The JBL Xtreme 2 is using Bluetooth v4.2 and has exceptional range when outdoors without any obstacles. I was able to get nearly 50ft. away with a steady connection and able to hear music. However, I noticed some interruptions in the music after reaching 30ft with some obstacles in between. This is similar to most other Bluetooth speakers I’ve used in the past though.
There is a JBL Connect app for Android and iOS that is used for updating the firmware and adds some new tricks to JBL speakers such as the JBL Xtreme 2. In my case, I found the Xtreme 2 needed a firmware upgrade immediately to version 1.6.0. Anyone out there purchasing one might want to check after setting it up.
The app also allows you to control the audio feedback sounds, speakerphone functions, and includes instructions for the Connect+ feature. I was able to use Connect+ with two other JBL speakers without using the app though. The JBL Connect app itself is mainly only useful for updating the firmware and switching the purpose of the play/pause button to activate your voice assistant.
Unfortunately, a feature you would expect to be present such as an equalizer is nowhere to be found. Personally, I enjoy the way the speaker itself is tuned, but this would be a welcomed addition to JBL’s app and make it more useful and win over more users.
Sound quality is one of the most important factors when it comes to a Bluetooth speaker. What good is a speaker after all if it doesn’t provide your ears with quality sound? Thankfully, the Xtreme 2 delivers first-rate sound, utilizing two 2.75-inch woofers for the low end and two 20mm tweeters to handle the treble.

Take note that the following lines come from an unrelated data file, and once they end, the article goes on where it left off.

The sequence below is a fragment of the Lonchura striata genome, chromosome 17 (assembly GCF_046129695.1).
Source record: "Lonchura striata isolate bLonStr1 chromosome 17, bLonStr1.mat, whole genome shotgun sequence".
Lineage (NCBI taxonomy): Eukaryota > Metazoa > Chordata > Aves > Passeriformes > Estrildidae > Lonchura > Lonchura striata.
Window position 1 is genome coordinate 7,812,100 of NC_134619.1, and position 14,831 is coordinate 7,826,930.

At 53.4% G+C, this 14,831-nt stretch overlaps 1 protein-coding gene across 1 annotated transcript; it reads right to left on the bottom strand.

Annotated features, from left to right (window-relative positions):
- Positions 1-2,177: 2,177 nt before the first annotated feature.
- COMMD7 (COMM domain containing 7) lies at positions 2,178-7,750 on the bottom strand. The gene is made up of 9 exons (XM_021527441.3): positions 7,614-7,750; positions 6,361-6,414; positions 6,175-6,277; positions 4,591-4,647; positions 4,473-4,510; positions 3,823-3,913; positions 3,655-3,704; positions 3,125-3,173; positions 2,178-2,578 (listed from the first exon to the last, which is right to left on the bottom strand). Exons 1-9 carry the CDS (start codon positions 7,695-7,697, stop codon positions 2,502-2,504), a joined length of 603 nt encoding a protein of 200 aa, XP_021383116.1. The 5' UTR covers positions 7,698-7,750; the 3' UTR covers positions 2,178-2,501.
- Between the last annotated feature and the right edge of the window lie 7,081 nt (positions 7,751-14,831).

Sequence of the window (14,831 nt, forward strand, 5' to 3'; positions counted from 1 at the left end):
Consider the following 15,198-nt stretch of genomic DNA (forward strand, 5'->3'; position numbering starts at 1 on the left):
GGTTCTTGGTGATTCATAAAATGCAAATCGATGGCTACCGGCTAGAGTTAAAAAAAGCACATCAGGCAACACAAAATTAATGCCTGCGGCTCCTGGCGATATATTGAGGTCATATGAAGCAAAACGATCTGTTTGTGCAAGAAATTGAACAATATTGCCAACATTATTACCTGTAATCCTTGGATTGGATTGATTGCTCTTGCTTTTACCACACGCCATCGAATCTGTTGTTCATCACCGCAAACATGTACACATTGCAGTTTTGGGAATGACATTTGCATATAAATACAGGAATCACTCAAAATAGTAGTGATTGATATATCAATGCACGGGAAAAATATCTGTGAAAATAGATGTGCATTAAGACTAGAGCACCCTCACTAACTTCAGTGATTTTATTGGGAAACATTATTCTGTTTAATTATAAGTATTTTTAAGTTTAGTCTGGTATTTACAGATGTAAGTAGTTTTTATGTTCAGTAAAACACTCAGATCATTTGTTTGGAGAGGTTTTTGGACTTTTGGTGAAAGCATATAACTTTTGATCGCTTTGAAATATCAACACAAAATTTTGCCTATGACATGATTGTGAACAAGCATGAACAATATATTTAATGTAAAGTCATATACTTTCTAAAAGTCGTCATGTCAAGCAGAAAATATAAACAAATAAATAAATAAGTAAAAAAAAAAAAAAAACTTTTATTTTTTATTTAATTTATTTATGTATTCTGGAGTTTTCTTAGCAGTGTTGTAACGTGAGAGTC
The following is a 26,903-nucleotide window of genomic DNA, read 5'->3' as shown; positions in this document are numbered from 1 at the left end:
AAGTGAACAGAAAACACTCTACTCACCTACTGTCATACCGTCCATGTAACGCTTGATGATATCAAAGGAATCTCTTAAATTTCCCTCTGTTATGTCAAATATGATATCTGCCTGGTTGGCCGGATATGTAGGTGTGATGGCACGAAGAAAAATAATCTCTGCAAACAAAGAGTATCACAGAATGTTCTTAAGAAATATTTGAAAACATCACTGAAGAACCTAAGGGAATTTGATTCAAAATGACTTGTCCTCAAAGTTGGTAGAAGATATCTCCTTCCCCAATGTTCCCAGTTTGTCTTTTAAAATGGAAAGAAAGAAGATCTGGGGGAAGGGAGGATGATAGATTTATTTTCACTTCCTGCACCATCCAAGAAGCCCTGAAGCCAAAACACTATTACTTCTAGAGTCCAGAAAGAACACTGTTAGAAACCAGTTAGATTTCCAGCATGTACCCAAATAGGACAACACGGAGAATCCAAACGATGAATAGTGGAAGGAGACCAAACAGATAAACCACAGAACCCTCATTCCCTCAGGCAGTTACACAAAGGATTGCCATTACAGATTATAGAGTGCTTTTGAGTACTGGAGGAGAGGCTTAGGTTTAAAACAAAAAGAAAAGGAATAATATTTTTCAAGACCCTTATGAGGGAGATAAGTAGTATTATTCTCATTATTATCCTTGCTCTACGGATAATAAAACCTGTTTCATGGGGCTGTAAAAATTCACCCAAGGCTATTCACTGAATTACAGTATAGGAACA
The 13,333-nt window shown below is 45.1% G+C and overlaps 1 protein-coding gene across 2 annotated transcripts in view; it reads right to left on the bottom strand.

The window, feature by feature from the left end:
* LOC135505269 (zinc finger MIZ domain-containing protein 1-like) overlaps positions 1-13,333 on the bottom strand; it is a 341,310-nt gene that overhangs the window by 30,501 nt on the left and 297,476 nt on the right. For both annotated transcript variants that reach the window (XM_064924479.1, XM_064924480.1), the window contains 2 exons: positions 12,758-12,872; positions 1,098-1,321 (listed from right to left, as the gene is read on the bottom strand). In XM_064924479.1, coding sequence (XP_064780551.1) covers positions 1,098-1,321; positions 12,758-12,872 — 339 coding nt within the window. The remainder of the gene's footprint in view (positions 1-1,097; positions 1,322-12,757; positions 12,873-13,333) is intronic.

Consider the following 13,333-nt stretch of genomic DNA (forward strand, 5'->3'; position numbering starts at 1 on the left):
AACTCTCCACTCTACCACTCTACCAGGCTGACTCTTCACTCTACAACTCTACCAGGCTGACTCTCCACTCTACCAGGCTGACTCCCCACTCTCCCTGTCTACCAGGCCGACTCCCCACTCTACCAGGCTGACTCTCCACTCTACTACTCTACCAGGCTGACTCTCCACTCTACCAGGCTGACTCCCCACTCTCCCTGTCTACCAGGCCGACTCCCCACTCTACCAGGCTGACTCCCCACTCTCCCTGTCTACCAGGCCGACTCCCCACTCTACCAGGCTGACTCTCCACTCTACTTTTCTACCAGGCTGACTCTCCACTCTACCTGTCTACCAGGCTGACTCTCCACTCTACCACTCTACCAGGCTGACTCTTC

Using this combination supplies your ears with a nice range of sound incorporating pounding full bass while not overpowering the high notes and vocals in songs. The nice balance between the treble and bass helped with instrument separation and preventing instruments from getting lost or becoming muddy.
My only complaint in regards to the sound quality is when the volume is at its highest levels. When approaching 80% volume and above the high end overwhelms the bass making it almost disappear. Fortunately, with a speaker this loud I found myself rarely turning it up over 50% preventing this from being much of an issue.
Battery life on the JBL Xtreme 2 is rated for 15 hours to get you through a full day. In my experience, the speaker was even better than it claimed. After listening to the speaker for approximately 14 hours over a weeks time, it reports the battery is only half drained from a single charge. Obviously, this will all depend largely on what volume you listen to the speaker at and I’ve used it mostly between 20 and 50 percent.
JBL has delivered a durable waterproof speaker capable of big sound with the Xtreme 2. Between the sound quality, battery life, and extra features you can’t really go wrong with it. However, it’s also a bit on the pricey side starting at $300 and most likely out of many people’s price range. If you’re looking for something more affordable you might opt for JBL’s smaller Flip 4 currently priced at $85 on Amazon.
The Flip 4 trades in the more powerful bass and louder sound for a more budget-friendly portable speaker that still sounds good in its own right. Still, I’m certain there are others out there wanting something even larger and louder than the JBL Xtreme 2. For them, I say give the JBL Boombox a try. It is the larger, louder, longer lasting of the trio but will also cost you more at $441.